Kitchen III

My first summer back
from NYU, my sister was interning
at the College.
My brother was sleeping mostly
at the Reservoir.

Somehow, I thought a year
away would bring me back
to Jenna. But weeks of late hours
after work and early afternoons
waiting around corners, or in closets,
or whole mornings climbing
the basement stairs
seemed to count for nothing.
Eventually,
I had to give up.

So I spent most nights drinking
with my mother.

One night I came in with a bottle
of Woodford Reserve. She smiled
and poured me a glass of gin.

I would never have written
us this way, you know.

What do you mean?

Oh, you and me,
this.

Yeah, I would’ve predicted
bourbon, myself.

She smiled in a way
that made me uncomfortable.

I didn’t want this life
for you. Your father always working
at Rusty’s, and me always one essay
behind. I never got the childhood
with you I wanted.

There was a long pause.

Go on.

Suddenly she looked flustered, like she was just realizing
what she’d just said.

What do you want to know?

A few minutes passed.
I looked at the back yard.
My head bobbed slightly
with alcohol,
and I felt an opportunity
passing.

How did you guys make money
before you worked at the College?
Did Dad have a job?

Of course he had a job.

No…! What did he do?

He worked for an ad agency
in Boston.

You’re kidding.

Of course I’m not kidding.
When we moved from New York
your grandfather asked around
his old infantry unit
and found him a tidy something.

I had no idea!

That’s so strange.
I thought you knew.

At this point the gin started
making the world a bit soft.

No, I was… I thought he’d always
been a freelancer. I didn’t know
he could work for someone.

Oh, I didn’t say that.

Maybe her world seemed
a little pliable, too.

Tell me again how you found
our house, in Wellesley?

God. Let’s see.
She studied a corner
of the ceiling.

We were living in this delicious
little apartment in Harvard Square.
Your father worked at Gorlin, Seydel
and Smith, and I was temping at the College.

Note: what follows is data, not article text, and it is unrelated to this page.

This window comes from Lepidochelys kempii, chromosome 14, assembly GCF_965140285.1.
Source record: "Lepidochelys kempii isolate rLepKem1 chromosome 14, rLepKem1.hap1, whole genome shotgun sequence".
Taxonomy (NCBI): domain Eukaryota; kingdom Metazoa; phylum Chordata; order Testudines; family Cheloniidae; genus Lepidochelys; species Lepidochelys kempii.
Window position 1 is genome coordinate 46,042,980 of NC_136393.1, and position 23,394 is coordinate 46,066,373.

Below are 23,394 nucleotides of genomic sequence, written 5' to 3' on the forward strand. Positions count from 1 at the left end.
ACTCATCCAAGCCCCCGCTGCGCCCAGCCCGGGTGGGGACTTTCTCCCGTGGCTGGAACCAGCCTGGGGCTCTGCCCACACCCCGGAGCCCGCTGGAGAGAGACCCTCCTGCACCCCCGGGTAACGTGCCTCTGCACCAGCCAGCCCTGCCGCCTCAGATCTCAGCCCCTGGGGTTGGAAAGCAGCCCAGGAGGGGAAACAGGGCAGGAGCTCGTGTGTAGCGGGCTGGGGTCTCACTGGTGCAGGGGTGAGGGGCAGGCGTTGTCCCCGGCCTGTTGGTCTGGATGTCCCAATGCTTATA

You rode the train out?

She nodded.

It was wonderful. We were just around
the corner from the Harvard stop, and the Brattle….
Open lectures at the colleges….
We’d have friends for dinner
three nights a week. I think your father loved it,
too, but Lord, did he want space to work.
She sighed, then paused.

Then a position opened
in the English department.
It wasn’t what I wanted
to teach, but it was better than retyping
someone else’s words all day.

It was unorthodox for a woman to teach
college-level composition, even at a women’s college,
but… Bruce was unorthodox.
We spent my entire interview talking about…
about unions. I think that’s what convinced him.
He said there could be a journalism department
soon, and I could help start it.

But how’d you end up here?

I’m getting to that.
She sipped her drink.
Your grandparents.

Which ones?

All of them. Mom laughed.
First your father’s parents came
for a weekend. That apartment was perfect
for two, but dinner for four
was cramped. Anders and Jessica didn’t care
for that, and offered to help us buy
a house.

A few weeks later, my parents came in.
My father loved our little place
but my mom wouldn’t have it.
When your father mentioned his parents
wanted to help us buy in the suburbs,
she bolted up in her seat and declared
they would help.

Three months later, I was locking the door
and giving back the keys.

How was it?

Mom raised her glass and didn’t drink.

At first…
it was great. I think we were the town
radicals. We threw parties—you remember
some of those—I started researching
for my book, and I was invited
to join the Journalism steering committee…
then I had to take more classes.
And before long…

She patted her belly.
Then Mom looked me uncomfortably
in the eye.

None of it winds
the way you expect. The whitewater comes
and you can’t feel the bottom.
You think you and this lovely
man are going to be some kind of force in the world,
some kind of Mississippi,
,

and one day you wake up a brook
without a name, just begging
to be a Charles.

Added: April 5, 2013 | Last changed: August 14, 2015